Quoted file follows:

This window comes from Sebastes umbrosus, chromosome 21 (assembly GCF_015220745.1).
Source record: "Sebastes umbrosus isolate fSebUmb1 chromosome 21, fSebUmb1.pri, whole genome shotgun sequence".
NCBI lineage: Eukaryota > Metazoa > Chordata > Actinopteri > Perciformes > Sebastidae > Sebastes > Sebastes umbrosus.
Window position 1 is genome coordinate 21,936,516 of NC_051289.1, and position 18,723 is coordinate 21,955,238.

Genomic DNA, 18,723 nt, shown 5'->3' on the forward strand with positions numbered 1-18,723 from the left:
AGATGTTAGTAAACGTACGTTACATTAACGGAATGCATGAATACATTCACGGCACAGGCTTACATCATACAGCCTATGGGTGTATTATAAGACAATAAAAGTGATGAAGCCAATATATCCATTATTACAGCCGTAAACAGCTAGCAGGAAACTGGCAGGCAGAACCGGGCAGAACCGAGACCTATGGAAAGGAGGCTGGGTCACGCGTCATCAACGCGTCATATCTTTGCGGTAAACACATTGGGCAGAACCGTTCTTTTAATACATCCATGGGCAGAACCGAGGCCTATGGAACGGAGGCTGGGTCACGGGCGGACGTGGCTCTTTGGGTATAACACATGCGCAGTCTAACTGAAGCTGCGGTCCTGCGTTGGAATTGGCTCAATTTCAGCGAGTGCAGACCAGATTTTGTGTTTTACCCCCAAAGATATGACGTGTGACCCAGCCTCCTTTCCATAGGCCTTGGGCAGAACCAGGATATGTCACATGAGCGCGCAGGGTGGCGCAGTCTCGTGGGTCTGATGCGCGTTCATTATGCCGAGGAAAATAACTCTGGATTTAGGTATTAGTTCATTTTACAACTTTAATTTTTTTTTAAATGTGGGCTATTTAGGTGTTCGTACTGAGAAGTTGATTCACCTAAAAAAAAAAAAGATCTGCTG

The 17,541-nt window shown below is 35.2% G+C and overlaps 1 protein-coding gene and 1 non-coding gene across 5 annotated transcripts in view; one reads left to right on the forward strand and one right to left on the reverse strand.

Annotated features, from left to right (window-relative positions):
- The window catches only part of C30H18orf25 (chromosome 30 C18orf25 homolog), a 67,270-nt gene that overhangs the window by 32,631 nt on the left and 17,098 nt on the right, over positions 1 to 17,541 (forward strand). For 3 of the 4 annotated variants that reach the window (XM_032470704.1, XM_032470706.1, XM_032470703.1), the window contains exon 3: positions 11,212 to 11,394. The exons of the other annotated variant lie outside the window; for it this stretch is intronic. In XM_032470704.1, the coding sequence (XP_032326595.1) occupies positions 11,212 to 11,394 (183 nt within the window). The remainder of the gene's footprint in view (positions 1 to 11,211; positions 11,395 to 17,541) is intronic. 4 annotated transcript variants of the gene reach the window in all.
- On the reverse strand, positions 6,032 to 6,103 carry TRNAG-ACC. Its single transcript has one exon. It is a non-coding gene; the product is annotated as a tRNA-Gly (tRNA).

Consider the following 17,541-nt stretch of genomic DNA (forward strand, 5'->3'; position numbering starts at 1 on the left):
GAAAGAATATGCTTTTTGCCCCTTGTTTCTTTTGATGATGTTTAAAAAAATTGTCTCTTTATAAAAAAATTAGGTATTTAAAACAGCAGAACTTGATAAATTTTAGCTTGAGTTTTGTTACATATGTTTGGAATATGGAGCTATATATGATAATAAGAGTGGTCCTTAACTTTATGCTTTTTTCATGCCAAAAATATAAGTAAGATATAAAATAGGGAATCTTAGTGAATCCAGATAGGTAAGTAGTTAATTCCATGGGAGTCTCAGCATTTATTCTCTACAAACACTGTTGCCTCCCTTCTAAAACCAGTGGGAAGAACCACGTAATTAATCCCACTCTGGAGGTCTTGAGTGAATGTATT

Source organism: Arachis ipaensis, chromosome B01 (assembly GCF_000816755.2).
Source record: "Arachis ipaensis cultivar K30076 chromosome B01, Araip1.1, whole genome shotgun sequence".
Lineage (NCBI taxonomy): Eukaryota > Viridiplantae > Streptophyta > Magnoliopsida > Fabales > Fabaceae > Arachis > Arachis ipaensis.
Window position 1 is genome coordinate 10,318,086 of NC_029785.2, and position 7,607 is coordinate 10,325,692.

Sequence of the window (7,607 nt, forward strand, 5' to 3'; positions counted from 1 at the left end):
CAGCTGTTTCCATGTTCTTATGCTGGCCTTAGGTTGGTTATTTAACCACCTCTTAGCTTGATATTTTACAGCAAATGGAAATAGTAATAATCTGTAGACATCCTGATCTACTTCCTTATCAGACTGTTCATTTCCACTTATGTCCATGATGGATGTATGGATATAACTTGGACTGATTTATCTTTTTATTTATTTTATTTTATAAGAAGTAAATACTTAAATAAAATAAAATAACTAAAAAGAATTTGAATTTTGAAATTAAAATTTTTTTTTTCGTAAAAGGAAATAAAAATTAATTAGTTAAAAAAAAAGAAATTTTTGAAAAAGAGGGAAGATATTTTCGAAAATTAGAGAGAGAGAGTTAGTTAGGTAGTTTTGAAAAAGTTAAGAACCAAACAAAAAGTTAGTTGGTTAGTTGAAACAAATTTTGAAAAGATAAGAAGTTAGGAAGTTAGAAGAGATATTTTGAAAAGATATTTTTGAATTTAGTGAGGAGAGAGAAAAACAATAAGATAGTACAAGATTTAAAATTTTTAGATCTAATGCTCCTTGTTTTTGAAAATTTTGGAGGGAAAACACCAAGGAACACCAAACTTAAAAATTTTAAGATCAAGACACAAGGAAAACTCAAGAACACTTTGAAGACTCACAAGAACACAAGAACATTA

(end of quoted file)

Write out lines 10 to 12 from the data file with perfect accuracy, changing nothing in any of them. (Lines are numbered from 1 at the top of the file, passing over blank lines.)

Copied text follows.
- On the reverse strand, positions 6,032 to 6,103 carry TRNAG-ACC. Its single transcript has one exon. It is a non-coding gene; the product is annotated as a tRNA-Gly (tRNA).

Consider the following 17,541-nt stretch of genomic DNA (forward strand, 5'->3'; position numbering starts at 1 on the left):
GAAAGAATATGCTTTTTGCCCCTTGTTTCTTTTGATGATGTTTAAAAAAATTGTCTCTTTATAAAAAAATTAGGTATTTAAAACAGCAGAACTTGATAAATTTTAGCTTGAGTTTTGTTACATATGTTTGGAATATGGAGCTATATATGATAATAAGAGTGGTCCTTAACTTTATGCTTTTTTCATGCCAAAAATATAAGTAAGATATAAAATAGGGAATCTTAGTGAATCCAGATAGGTAAGTAGTTAATTCCATGGGAGTCTCAGCATTTATTCTCTACAAACACTGTTGCCTCCCTTCTAAAACCAGTGGGAAGAACCACGTAATTAATCCCACTCTGGAGGTCTTGAGTGAATGTATT